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Is thinking global killing local? Successfully integrating local insights into global strategy

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Gordon HusbandsThe world order is changing once again. Strong brands alone are not enough to conquer new markets. Global competition is hotting up and the battlefield has many fronts. Whether we are thinking and acting locally or globally, our customers are judging us at every point of contact and assessing how much we really value them.

There is a great deal of worthy discourse and debate, both in the business media and in boardrooms, about Product Lifecycle Management (PLM), Supply Chain Management (SCM) and Customer Relationship Management (CRM).

Many global platforms and systems are also being built and rolled out across the globe to support the “Think global, act local” approach so that every territory can get closer to the customer.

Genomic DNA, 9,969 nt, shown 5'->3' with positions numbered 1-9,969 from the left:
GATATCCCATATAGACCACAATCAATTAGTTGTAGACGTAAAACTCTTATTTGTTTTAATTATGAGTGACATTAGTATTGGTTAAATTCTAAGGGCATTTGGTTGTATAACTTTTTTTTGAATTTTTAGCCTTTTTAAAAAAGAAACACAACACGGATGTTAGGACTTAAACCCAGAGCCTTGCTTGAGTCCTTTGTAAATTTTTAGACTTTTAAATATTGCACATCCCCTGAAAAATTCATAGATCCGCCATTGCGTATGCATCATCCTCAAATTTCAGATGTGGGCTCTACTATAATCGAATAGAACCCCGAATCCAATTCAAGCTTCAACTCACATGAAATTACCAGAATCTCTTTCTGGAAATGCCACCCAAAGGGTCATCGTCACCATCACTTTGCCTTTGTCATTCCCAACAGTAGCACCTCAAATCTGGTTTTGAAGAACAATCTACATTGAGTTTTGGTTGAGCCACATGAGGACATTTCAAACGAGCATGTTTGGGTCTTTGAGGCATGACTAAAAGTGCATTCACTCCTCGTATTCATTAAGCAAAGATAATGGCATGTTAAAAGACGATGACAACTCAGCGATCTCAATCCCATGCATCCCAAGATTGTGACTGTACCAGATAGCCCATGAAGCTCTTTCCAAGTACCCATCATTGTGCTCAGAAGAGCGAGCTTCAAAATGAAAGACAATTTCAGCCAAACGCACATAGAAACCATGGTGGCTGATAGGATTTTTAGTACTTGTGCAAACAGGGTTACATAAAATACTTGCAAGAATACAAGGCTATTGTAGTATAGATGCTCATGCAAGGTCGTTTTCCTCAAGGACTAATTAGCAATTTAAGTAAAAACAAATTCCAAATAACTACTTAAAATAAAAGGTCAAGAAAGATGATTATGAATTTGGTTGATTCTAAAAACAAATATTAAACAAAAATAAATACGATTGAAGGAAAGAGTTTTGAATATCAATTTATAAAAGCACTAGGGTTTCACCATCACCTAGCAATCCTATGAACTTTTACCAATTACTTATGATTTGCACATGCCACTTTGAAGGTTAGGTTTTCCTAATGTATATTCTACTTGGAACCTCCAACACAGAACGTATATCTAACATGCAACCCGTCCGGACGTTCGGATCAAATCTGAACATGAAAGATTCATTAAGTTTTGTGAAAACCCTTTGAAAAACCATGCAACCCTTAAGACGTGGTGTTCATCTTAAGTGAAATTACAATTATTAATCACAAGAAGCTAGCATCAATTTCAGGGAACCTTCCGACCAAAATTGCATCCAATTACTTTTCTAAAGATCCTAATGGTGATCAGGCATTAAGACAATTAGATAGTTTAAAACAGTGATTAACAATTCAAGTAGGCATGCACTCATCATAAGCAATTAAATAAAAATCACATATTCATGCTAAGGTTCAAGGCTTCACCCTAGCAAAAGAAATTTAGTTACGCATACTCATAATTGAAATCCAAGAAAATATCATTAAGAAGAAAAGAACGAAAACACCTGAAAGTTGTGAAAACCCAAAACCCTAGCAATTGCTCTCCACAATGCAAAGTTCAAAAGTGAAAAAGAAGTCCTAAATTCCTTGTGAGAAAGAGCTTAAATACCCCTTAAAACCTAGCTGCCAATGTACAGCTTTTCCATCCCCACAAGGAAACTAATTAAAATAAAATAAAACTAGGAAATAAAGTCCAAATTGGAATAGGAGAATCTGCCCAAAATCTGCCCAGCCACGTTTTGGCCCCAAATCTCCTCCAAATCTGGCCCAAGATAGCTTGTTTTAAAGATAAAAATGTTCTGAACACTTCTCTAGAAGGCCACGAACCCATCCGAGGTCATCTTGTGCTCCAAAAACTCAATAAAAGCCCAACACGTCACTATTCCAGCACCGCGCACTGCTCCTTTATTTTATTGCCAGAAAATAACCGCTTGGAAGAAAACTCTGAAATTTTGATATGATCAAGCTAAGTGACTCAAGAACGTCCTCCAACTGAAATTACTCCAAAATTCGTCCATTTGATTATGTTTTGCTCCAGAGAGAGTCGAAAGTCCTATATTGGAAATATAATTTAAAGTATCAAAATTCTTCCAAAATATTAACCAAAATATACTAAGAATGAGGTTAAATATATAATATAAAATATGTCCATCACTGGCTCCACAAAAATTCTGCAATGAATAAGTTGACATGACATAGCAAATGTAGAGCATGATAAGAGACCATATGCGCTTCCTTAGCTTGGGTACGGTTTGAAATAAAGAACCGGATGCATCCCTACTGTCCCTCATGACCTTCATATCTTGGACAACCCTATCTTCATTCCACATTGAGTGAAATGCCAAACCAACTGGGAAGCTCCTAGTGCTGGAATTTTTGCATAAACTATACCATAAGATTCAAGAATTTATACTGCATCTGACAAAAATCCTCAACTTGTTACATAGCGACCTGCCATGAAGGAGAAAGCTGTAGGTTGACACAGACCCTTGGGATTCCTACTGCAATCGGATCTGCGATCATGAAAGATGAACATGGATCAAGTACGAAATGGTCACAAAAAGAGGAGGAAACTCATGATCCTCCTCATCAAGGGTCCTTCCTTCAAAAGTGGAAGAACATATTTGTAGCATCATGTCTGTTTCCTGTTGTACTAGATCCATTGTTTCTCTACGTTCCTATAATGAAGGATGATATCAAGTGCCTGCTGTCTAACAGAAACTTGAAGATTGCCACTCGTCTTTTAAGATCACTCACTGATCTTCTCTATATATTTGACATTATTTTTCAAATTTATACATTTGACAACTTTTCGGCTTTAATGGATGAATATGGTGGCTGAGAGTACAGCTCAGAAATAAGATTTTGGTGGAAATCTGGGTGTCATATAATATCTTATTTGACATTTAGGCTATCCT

But how often is the debate and rollout more about the technology and the internal process rather than the activity that actually engages the real world? There is no point having a global CRM system that simply pumps out communication in English regardless of the mother tongue and culture of the local recipient.

We must accept that, as the desire for globalization drives us out of the monocultural domain (e.g. North America/English) and into a multicultural and international marketing environment, we add a whole new dimension of complexity to the activity of attracting, engaging, satisfying and retaining customers.

Never has it been more important for us to communicate effectively, consistently and accurately with our customers, wherever they are in the buying/relationship cycle, whatever language they speak and whichever communication medium they prefer.

A clear global strategy is fine but it must be flexible enough to respond to local needs and to exploit local opportunity.

21st century marketing issues